WWE had all the storylines. Though many levels of competition were not apparent and lacklustre, WWE put on a decent spread. From the CM Punk and Paul Heyman bitter rivalry and the Wyatt Family rising up with influential script elsewhere, both were strong encounters for all involved. Nothing could topple the story of the Summer. Daniel Bryan, the underachiever that came good despite all hierarchies expressing disinterest climbed the mountain. His fall from grace that followed was one that was daft by many but held a comforting protection pad at the bottom to break his fall. Bryan was insanely over and could not be harmed. Despite the upset of removing the title, the pocket rocket superstar was made, title or not. How WWE now capitalises on this mainstream name while not overdoing it and burning Bryan out with fans will be the test leading to the April supershow.

With all involved for 2013, WWE romper stomped and clawed its way back to the top with borrowed storylines, star influence and strong technique in wrestling. What it should do once more, as always suggested over the last how many years, is the need to invest in talent uprising. Launching more superstars that are credible, have options and potential, even if they initially flop, is vital to gain audience reception. Adding to WWE pecking order, at least they will be seen as countable stars to rely on in future. The main event would be better if there were scores of challengers rather than the same old floating around the scene. It does not mean everyone has to win or be continual. Having surplus in waiting is important for a division that has only four to five active heavyweights, all of whom the audience are bored with to some degree. If WWE can resist the urge to overdo the John Cena and returning legends for a paycheck mentality and focus on the current landscape it has available, it may be able to redefine fan interest. 2014 will be a test that develops WWE talent further. All in all, WWE made the most entertaining and thrilling year in wrestling and claimed all the attention. Simply put, there were no challengers. The action was red hot, encouraging and appealing. That was all that was needed to capture the year that provided content needed for the industry. Wrestling, like the 2020 Tokyo Olympics, was firmly put back on the map.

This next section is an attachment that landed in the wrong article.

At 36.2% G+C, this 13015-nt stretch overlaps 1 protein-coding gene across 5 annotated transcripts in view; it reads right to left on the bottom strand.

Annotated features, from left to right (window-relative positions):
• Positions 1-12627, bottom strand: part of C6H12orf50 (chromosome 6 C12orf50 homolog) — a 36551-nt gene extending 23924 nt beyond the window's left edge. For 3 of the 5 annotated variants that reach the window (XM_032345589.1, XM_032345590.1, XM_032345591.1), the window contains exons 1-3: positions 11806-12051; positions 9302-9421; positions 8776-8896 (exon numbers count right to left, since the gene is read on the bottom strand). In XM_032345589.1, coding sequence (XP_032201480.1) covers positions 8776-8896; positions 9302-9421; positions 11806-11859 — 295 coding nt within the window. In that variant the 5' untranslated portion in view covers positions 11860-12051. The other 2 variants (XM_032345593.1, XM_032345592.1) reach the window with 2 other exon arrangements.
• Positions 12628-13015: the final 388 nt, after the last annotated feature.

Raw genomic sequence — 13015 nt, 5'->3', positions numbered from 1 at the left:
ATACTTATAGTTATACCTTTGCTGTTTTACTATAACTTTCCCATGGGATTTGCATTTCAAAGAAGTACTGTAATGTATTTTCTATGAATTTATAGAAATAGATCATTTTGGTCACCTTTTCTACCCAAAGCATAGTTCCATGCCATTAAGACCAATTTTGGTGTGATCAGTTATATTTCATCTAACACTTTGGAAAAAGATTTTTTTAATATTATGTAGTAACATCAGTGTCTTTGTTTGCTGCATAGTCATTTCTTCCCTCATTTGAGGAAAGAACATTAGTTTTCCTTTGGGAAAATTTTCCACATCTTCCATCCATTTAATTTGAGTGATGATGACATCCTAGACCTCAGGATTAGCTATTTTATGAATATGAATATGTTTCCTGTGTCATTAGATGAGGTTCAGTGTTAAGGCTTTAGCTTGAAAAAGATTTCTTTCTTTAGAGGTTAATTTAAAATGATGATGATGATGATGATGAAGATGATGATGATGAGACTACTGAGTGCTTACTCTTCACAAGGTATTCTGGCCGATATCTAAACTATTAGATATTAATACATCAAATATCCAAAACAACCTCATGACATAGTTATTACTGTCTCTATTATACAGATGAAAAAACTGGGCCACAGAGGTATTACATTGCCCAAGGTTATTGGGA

After CM Punk's recent headlines of leaving WWE on his own terms, WWE should decide where to place CM Punk. Whether CM Punk is a new type of star called up or whether it regains and willingly puts the original CM Punk in setting, the profile of such star should be upheld for the landscape than to ignore and decrease an extra name to the mix of contenders available in WWE. 

©  Max Waltham 09th February 2014